• 47:05 How did Thai people react to a white guy talking about their culture and their country on TV?
  • 49:34 How Asian countries like Thailand are starting to see themselves from a global perspective
  • 51:30 All about planning to be lucky and how actually going somewhere would create an energy to seek out opportunities
  • 54:42 Daniel’s advice for listeners thinking about coming to Asia. What does it take to be successful when leaving one world and starting in another?
  • 59:00 Get in touch with Daniel through his travel company Smiling Albino, facebook Daniel B Fraser, or watch him on the Thai TV program ‘Long Rat Yim’ on Channel 3SD every Sunday evening at 4.30pm

230: Jon Tanner – Talent Trends and the Future of Work in Asia

Podcast highlights:

  • 06:45 The Asian talent Market is “equalising” says Jon Tanner. What does this mean?
  • 29:20 Are coworking spaces the future model of work? We look at the latest trends. Still an ongoing social experiment but it certainly benefits the movement of talent in Asia
  • 40:50 Talented employees want to build something, solve a problem, make a mark in some way – we refer to the case study of Chirayu Wadke from SeedPlus ex Google Silicon Valley talking about working on 10x projects

Podcast notes:

  • 00:05 Welcome Jon Tanner to Asia Tech Podcast Stories
  • 00:45 What are the big changes in the Asian talent market?
  • 03:10 What are the reasons why people are coming to Asia now? San Francisco, New York and London are potentially both pricing themselves out of the market and offering less opportunity for the most talented of employees.
  • 05:25 Bali Green School in Bali and Bali House in Canggu – mix, co-working, incubator, hospitality space. People are making some serious choices about their lives and careers today beyond their benefits package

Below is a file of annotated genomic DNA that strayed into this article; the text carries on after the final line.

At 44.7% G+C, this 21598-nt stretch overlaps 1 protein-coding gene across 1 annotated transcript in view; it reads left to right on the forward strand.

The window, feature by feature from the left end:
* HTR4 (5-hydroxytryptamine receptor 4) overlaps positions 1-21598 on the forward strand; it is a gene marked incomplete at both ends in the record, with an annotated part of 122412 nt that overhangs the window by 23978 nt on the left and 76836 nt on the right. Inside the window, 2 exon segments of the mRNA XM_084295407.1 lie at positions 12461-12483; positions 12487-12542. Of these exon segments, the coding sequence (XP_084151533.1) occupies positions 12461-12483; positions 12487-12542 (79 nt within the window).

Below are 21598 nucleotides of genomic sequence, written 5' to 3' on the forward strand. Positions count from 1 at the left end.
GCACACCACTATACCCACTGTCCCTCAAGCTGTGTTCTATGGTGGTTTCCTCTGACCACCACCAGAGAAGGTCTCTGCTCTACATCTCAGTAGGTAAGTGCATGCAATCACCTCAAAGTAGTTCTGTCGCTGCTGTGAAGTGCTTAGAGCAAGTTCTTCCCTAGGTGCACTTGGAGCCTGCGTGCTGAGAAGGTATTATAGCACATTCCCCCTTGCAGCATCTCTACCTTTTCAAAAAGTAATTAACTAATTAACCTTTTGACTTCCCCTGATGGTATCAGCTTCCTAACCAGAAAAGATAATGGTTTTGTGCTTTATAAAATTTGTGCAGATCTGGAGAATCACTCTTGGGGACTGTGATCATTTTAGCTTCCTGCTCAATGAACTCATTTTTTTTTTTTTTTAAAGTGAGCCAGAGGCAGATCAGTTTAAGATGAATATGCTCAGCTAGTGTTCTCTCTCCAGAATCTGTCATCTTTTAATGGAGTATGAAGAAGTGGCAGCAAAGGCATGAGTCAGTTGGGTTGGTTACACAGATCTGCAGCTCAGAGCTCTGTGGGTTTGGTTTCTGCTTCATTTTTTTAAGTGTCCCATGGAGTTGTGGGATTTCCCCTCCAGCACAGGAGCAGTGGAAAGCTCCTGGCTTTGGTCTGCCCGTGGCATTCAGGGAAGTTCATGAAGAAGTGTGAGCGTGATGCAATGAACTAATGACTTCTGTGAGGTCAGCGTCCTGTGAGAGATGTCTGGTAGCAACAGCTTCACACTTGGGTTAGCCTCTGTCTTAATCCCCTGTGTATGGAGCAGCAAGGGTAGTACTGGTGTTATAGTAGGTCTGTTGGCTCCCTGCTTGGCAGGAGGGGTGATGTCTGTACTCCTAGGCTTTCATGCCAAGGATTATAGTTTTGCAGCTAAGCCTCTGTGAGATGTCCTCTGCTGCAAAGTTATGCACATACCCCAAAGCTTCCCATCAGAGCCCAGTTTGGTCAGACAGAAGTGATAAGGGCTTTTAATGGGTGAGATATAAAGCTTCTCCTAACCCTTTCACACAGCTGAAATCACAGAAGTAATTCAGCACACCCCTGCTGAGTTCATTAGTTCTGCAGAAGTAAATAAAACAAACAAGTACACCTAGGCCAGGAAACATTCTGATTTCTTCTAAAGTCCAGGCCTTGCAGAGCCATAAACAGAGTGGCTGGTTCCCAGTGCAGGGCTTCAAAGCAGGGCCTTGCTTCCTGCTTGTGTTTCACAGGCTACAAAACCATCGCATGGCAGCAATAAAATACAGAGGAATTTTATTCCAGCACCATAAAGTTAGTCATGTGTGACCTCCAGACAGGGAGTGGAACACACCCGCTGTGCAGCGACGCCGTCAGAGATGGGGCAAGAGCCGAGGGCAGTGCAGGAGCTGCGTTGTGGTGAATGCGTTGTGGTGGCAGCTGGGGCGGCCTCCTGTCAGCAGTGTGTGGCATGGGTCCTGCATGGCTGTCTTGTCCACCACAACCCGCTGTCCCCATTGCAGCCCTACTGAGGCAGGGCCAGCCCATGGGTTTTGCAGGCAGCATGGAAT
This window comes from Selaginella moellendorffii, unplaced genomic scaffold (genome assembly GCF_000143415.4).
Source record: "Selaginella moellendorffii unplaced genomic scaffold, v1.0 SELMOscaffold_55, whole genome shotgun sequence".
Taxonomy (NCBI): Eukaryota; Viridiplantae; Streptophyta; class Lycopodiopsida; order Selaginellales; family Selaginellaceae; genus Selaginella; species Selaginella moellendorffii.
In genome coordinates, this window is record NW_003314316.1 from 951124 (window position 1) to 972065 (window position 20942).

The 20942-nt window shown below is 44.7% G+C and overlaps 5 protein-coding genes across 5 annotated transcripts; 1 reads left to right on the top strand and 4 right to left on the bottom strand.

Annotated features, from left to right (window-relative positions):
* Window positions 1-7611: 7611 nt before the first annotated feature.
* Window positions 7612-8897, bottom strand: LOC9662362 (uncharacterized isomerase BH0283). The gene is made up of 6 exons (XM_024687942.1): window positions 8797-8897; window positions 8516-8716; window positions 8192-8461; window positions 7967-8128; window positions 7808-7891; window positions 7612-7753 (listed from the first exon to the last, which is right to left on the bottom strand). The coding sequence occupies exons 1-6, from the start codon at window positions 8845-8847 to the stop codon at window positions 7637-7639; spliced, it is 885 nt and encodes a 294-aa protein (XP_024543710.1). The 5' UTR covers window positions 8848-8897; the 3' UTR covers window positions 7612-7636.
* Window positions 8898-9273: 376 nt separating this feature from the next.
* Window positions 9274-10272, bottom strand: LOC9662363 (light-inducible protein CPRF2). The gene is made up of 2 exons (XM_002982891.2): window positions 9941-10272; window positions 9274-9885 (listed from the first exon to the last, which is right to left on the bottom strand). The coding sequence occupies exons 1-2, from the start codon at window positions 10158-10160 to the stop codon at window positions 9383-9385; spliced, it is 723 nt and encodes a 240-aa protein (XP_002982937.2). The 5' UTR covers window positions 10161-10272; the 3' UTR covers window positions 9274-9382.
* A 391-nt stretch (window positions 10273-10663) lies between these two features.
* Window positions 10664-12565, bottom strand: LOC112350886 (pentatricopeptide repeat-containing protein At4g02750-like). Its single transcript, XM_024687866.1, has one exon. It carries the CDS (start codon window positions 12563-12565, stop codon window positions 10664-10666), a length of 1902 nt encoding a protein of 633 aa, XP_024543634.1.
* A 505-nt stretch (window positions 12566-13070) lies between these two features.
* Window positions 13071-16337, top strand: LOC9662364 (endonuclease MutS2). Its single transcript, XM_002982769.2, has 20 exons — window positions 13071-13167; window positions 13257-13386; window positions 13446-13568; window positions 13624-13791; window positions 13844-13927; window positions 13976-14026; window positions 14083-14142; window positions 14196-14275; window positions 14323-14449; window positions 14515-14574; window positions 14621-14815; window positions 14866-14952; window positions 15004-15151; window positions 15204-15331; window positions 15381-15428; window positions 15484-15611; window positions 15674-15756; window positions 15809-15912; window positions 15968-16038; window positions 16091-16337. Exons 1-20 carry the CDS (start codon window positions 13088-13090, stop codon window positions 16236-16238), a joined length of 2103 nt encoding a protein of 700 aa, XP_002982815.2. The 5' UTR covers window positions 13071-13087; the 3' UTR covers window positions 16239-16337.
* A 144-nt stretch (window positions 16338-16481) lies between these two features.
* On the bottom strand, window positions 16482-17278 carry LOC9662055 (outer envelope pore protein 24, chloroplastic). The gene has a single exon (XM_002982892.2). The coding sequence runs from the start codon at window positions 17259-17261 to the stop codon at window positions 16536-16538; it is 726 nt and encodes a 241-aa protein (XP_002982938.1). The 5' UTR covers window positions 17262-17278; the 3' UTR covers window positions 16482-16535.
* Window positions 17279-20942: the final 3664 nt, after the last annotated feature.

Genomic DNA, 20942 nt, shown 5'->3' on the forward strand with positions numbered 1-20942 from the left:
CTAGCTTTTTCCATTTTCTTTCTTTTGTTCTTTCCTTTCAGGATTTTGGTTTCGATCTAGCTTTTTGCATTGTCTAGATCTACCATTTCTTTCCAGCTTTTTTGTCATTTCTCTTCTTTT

• 06:45 The Asian talent Market is “equalising” says Jon Tanner. What does this mean?
  • 10:25 Talented employees aren’t focused on taking the highest-paying job in San Francisco anymore. A new generation of talent is seeking out something riskier, that makes Asia an interesting option
  • 12:20 Silicon Valley leads with regard to stories about role models which inevitably attracts people to the West Coast but the gap with Asia is closing fast. Asia is slowly discovering its own role models
  • 16:05 Could Jon see the situation where he could run Mitchell Lake from Bali and send his kids to Green School? We talk about the backstory of Steve Monroe coming into Ubud to found co-working space Hubud. Career paths are changing
  • 19:30 Do large IT companies need to rethink how they work with talent? Are they sending departments out into coworking spaces such as Hubud for the right reasons?
  • 24:00 Would this kind of remote work for a bank? What would the benefits of HSBC setting up in a coworking space be?
  • 27:20 Why did Jon suggest to his clients the idea of coming across and working in the same coworking space? What’s it actually like sharing a coworking space with clients?
  • 29:20 Are coworking spaces the future model of work? Still an ongoing social experiment but it certainly benefits the movement of talent in Asia
  • 33:30 Which IT companies does Jon admire with regards to digital transformation? We look at who is leading the way in decentralizing the workspace
  • 36:25 The success or failure of digital transformation comes down to its mechanics: The backstory of Innovation Director of Intel China – Kapil Kane – and his battle in getting Intel to agree to build the accelerator outside their office. We also look at the Virgin group example
  • 40:50 Talented employees want to build something, solve a problem, make a mark in some way – we refer to the case study of Chirayu Wadke from SeedPlus ex Google Silicon Valley talking about working on 10x projects